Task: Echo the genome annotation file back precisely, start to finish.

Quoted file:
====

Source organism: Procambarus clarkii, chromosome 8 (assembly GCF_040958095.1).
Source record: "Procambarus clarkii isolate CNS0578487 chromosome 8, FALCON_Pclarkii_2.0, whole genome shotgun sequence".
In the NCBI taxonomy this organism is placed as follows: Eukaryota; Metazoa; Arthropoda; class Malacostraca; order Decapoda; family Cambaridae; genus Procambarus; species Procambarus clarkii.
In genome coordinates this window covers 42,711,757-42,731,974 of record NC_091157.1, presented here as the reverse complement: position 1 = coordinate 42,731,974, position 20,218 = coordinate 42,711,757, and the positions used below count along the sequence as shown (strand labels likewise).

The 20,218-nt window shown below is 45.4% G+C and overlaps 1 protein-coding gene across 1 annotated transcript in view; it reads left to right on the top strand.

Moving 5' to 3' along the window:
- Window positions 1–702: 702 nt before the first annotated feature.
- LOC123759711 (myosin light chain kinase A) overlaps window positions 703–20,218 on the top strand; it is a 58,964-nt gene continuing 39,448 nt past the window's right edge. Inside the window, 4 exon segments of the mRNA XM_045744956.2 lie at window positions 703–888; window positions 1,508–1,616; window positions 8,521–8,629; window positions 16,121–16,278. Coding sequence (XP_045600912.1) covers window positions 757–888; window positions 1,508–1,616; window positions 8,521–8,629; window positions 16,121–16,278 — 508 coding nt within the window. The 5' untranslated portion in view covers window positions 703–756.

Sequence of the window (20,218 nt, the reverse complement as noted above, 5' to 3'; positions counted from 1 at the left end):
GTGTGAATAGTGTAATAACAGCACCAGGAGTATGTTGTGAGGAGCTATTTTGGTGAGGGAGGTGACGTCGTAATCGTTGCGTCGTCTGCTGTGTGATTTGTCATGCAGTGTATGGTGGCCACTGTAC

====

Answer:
Source organism: Procambarus clarkii, chromosome 8 (assembly GCF_040958095.1).
Source record: "Procambarus clarkii isolate CNS0578487 chromosome 8, FALCON_Pclarkii_2.0, whole genome shotgun sequence".
In the NCBI taxonomy this organism is placed as follows: Eukaryota; Metazoa; Arthropoda; class Malacostraca; order Decapoda; family Cambaridae; genus Procambarus; species Procambarus clarkii.
In genome coordinates this window covers 42,711,757-42,731,974 of record NC_091157.1, presented here as the reverse complement: position 1 = coordinate 42,731,974, position 20,218 = coordinate 42,711,757, and the positions used below count along the sequence as shown (strand labels likewise).

The 20,218-nt window shown below is 45.4% G+C and overlaps 1 protein-coding gene across 1 annotated transcript in view; it reads left to right on the top strand.

Moving 5' to 3' along the window:
- Window positions 1–702: 702 nt before the first annotated feature.
- LOC123759711 (myosin light chain kinase A) overlaps window positions 703–20,218 on the top strand; it is a 58,964-nt gene continuing 39,448 nt past the window's right edge. Inside the window, 4 exon segments of the mRNA XM_045744956.2 lie at window positions 703–888; window positions 1,508–1,616; window positions 8,521–8,629; window positions 16,121–16,278. Coding sequence (XP_045600912.1) covers window positions 757–888; window positions 1,508–1,616; window positions 8,521–8,629; window positions 16,121–16,278 — 508 coding nt within the window. The 5' untranslated portion in view covers window positions 703–756.

Sequence of the window (20,218 nt, the reverse complement as noted above, 5' to 3'; positions counted from 1 at the left end):
GTGTGAATAGTGTAATAACAGCACCAGGAGTATGTTGTGAGGAGCTATTTTGGTGAGGGAGGTGACGTCGTAATCGTTGCGTCGTCTGCTGTGTGATTTGTCATGCAGTGTATGGTGGCCACTGTAC